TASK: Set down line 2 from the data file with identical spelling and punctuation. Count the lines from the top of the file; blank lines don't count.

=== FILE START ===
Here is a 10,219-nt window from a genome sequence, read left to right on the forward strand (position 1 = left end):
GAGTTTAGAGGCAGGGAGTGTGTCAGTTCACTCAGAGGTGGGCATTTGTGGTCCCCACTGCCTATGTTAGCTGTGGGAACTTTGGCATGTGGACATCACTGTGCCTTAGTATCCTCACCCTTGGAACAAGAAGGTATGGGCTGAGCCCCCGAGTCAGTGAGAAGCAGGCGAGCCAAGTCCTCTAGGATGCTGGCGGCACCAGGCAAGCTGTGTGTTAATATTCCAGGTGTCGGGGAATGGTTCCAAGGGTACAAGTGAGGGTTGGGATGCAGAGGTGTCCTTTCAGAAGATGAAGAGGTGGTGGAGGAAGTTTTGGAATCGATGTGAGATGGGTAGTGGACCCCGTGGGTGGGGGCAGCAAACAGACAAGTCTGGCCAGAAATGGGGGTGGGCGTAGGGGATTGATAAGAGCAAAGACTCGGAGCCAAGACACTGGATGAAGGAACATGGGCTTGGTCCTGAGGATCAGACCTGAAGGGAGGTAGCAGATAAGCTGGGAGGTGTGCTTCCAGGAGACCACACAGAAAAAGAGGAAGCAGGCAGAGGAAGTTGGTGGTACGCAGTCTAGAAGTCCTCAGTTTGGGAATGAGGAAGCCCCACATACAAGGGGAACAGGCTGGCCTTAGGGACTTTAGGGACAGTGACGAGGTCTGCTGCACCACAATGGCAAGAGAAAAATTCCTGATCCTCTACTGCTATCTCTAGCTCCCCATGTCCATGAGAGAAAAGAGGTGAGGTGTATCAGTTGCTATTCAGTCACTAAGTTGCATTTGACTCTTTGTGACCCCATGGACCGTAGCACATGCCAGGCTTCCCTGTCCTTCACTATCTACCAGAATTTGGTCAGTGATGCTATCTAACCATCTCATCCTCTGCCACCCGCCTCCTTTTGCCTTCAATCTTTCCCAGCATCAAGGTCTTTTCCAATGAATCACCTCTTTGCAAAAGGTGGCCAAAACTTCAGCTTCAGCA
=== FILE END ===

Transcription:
GAGTTTAGAGGCAGGGAGTGTGTCAGTTCACTCAGAGGTGGGCATTTGTGGTCCCCACTGCCTATGTTAGCTGTGGGAACTTTGGCATGTGGACATCACTGTGCCTTAGTATCCTCACCCTTGGAACAAGAAGGTATGGGCTGAGCCCCCGAGTCAGTGAGAAGCAGGCGAGCCAAGTCCTCTAGGATGCTGGCGGCACCAGGCAAGCTGTGTGTTAATATTCCAGGTGTCGGGGAATGGTTCCAAGGGTACAAGTGAGGGTTGGGATGCAGAGGTGTCCTTTCAGAAGATGAAGAGGTGGTGGAGGAAGTTTTGGAATCGATGTGAGATGGGTAGTGGACCCCGTGGGTGGGGGCAGCAAACAGACAAGTCTGGCCAGAAATGGGGGTGGGCGTAGGGGATTGATAAGAGCAAAGACTCGGAGCCAAGACACTGGATGAAGGAACATGGGCTTGGTCCTGAGGATCAGACCTGAAGGGAGGTAGCAGATAAGCTGGGAGGTGTGCTTCCAGGAGACCACACAGAAAAAGAGGAAGCAGGCAGAGGAAGTTGGTGGTACGCAGTCTAGAAGTCCTCAGTTTGGGAATGAGGAAGCCCCACATACAAGGGGAACAGGCTGGCCTTAGGGACTTTAGGGACAGTGACGAGGTCTGCTGCACCACAATGGCAAGAGAAAAATTCCTGATCCTCTACTGCTATCTCTAGCTCCCCATGTCCATGAGAGAAAAGAGGTGAGGTGTATCAGTTGCTATTCAGTCACTAAGTTGCATTTGACTCTTTGTGACCCCATGGACCGTAGCACATGCCAGGCTTCCCTGTCCTTCACTATCTACCAGAATTTGGTCAGTGATGCTATCTAACCATCTCATCCTCTGCCACCCGCCTCCTTTTGCCTTCAATCTTTCCCAGCATCAAGGTCTTTTCCAATGAATCACCTCTTTGCAAAAGGTGGCCAAAACTTCAGCTTCAGCA